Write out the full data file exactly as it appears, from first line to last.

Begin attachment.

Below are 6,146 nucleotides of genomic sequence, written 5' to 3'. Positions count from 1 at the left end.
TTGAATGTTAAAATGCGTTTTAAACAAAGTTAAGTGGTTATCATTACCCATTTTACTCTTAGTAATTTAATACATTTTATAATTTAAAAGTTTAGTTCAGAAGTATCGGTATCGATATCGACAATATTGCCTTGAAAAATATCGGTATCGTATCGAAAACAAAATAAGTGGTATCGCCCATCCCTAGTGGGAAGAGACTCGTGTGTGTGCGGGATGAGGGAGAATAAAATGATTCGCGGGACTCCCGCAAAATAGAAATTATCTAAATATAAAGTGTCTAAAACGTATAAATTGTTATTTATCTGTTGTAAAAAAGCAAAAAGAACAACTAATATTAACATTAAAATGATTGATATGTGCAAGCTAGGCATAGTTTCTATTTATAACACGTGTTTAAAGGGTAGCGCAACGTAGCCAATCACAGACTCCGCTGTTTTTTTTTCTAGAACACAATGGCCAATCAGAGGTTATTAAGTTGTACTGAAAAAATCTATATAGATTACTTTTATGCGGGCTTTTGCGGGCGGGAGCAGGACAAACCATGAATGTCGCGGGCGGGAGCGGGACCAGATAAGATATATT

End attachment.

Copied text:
Below are 6,146 nucleotides of genomic sequence, written 5' to 3'. Positions count from 1 at the left end.
TTGAATGTTAAAATGCGTTTTAAACAAAGTTAAGTGGTTATCATTACCCATTTTACTCTTAGTAATTTAATACATTTTATAATTTAAAAGTTTAGTTCAGAAGTATCGGTATCGATATCGACAATATTGCCTTGAAAAATATCGGTATCGTATCGAAAACAAAATAAGTGGTATCGCCCATCCCTAGTGGGAAGAGACTCGTGTGTGTGCGGGATGAGGGAGAATAAAATGATTCGCGGGACTCCCGCAAAATAGAAATTATCTAAATATAAAGTGTCTAAAACGTATAAATTGTTATTTATCTGTTGTAAAAAAGCAAAAAGAACAACTAATATTAACATTAAAATGATTGATATGTGCAAGCTAGGCATAGTTTCTATTTATAACACGTGTTTAAAGGGTAGCGCAACGTAGCCAATCACAGACTCCGCTGTTTTTTTTTCTAGAACACAATGGCCAATCAGAGGTTATTAAGTTGTACTGAAAAAATCTATATAGATTACTTTTATGCGGGCTTTTGCGGGCGGGAGCAGGACAAACCATGAATGTCGCGGGCGGGAGCGGGACCAGATAAGATATATT